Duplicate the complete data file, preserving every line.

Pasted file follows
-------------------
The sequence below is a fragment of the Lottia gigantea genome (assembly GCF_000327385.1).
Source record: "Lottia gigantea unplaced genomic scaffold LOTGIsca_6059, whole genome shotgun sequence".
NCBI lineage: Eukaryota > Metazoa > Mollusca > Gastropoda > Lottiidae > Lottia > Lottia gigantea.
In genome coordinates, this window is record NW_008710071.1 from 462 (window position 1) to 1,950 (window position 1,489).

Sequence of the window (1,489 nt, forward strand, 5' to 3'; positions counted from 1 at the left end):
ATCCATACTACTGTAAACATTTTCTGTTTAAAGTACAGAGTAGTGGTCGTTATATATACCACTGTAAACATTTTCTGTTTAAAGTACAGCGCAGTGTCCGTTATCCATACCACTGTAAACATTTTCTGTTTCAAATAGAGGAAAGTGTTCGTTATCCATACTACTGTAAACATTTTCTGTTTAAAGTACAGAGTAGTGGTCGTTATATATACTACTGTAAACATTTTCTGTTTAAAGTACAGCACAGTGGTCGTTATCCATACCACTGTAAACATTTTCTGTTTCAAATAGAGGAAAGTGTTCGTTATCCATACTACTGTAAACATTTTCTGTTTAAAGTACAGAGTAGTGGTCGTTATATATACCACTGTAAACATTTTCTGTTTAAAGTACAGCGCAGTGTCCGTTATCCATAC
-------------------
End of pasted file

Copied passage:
The sequence below is a fragment of the Lottia gigantea genome (assembly GCF_000327385.1).
Source record: "Lottia gigantea unplaced genomic scaffold LOTGIsca_6059, whole genome shotgun sequence".
NCBI lineage: Eukaryota > Metazoa > Mollusca > Gastropoda > Lottiidae > Lottia > Lottia gigantea.
In genome coordinates, this window is record NW_008710071.1 from 462 (window position 1) to 1,950 (window position 1,489).

Sequence of the window (1,489 nt, forward strand, 5' to 3'; positions counted from 1 at the left end):
ATCCATACTACTGTAAACATTTTCTGTTTAAAGTACAGAGTAGTGGTCGTTATATATACCACTGTAAACATTTTCTGTTTAAAGTACAGCGCAGTGTCCGTTATCCATACCACTGTAAACATTTTCTGTTTCAAATAGAGGAAAGTGTTCGTTATCCATACTACTGTAAACATTTTCTGTTTAAAGTACAGAGTAGTGGTCGTTATATATACTACTGTAAACATTTTCTGTTTAAAGTACAGCACAGTGGTCGTTATCCATACCACTGTAAACATTTTCTGTTTCAAATAGAGGAAAGTGTTCGTTATCCATACTACTGTAAACATTTTCTGTTTAAAGTACAGAGTAGTGGTCGTTATATATACCACTGTAAACATTTTCTGTTTAAAGTACAGCGCAGTGTCCGTTATCCATAC